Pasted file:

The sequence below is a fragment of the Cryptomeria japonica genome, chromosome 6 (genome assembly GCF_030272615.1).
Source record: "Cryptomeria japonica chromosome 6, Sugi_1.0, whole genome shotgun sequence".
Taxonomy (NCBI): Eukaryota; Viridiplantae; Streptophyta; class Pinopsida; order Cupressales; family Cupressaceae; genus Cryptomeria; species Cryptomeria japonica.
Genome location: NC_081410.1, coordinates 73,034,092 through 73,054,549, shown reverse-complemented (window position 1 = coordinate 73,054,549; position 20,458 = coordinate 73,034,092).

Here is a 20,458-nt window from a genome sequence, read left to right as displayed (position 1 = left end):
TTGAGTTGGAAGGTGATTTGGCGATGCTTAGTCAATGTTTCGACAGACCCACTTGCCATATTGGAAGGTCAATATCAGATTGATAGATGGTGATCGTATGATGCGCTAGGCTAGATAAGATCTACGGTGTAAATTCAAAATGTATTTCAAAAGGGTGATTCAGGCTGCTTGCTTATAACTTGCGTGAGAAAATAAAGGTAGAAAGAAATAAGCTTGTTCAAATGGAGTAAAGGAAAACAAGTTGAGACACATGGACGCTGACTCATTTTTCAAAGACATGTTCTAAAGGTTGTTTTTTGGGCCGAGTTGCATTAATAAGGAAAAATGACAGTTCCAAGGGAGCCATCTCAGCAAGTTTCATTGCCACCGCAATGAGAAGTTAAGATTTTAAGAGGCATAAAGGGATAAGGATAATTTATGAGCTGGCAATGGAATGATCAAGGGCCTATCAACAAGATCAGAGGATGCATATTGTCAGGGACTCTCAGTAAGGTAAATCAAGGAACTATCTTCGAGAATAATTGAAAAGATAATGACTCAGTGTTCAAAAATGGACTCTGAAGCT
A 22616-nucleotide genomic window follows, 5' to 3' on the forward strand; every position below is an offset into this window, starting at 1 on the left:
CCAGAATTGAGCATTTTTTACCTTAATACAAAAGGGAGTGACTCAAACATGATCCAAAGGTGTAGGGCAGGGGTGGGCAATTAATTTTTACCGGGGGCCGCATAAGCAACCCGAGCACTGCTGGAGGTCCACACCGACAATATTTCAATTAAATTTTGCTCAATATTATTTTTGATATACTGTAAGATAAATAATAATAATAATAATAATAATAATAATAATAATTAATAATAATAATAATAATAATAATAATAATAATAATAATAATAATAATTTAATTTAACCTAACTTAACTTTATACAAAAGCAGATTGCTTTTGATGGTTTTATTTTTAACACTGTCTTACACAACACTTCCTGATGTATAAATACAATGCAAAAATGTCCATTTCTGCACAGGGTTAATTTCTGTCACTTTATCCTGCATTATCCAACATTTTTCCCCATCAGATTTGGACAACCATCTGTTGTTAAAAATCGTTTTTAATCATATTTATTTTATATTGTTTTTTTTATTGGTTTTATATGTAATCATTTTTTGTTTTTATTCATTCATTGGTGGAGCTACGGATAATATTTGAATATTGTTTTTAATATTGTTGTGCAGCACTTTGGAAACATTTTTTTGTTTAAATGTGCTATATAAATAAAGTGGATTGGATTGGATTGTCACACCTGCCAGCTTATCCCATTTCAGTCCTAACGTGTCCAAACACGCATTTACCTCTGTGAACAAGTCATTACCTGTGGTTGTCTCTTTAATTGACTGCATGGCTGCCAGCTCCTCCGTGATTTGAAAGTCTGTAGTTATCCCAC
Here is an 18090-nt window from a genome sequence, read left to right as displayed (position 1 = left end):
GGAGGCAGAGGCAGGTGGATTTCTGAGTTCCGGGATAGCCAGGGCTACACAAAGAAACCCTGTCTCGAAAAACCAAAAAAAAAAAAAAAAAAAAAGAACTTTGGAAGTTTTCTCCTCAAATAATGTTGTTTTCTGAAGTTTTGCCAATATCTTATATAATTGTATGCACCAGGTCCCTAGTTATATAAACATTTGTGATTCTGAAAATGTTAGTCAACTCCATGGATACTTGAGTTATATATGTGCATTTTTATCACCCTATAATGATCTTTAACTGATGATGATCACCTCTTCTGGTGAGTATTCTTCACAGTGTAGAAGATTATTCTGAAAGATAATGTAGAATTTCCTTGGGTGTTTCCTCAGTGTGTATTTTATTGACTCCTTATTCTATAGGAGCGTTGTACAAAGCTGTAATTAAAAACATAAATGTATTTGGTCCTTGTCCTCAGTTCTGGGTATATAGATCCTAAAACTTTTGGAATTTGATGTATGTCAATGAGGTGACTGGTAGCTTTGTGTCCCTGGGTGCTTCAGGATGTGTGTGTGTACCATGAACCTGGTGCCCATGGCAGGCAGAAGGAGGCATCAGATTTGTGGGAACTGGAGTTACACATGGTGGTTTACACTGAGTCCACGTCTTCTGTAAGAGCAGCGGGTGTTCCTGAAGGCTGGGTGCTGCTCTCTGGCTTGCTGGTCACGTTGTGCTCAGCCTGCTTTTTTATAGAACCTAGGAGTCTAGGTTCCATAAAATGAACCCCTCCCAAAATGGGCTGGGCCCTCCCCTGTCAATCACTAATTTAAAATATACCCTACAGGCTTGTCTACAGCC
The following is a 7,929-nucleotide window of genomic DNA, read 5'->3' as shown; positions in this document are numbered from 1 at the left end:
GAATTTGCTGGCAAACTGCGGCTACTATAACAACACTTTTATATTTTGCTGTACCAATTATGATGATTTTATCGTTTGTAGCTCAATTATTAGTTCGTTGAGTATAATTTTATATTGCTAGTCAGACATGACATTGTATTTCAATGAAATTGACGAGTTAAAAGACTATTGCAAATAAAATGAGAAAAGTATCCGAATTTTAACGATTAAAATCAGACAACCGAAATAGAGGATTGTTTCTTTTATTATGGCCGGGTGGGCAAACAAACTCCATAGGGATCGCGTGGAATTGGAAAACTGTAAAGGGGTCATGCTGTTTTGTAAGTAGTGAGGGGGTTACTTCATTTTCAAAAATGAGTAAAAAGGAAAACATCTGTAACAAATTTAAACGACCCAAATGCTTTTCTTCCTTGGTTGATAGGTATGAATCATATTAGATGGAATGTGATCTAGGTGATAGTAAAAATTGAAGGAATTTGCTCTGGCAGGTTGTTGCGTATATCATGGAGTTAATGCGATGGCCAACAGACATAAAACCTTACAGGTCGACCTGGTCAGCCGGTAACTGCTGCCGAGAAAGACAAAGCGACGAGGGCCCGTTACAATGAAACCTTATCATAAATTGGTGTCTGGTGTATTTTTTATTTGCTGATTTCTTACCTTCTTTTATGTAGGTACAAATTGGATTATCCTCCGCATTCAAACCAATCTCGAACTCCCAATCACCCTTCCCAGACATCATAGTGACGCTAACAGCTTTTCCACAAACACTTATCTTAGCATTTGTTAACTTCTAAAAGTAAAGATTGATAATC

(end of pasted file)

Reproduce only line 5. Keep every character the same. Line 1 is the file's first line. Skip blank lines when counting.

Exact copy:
Here is a 20,458-nt window from a genome sequence, read left to right as displayed (position 1 = left end):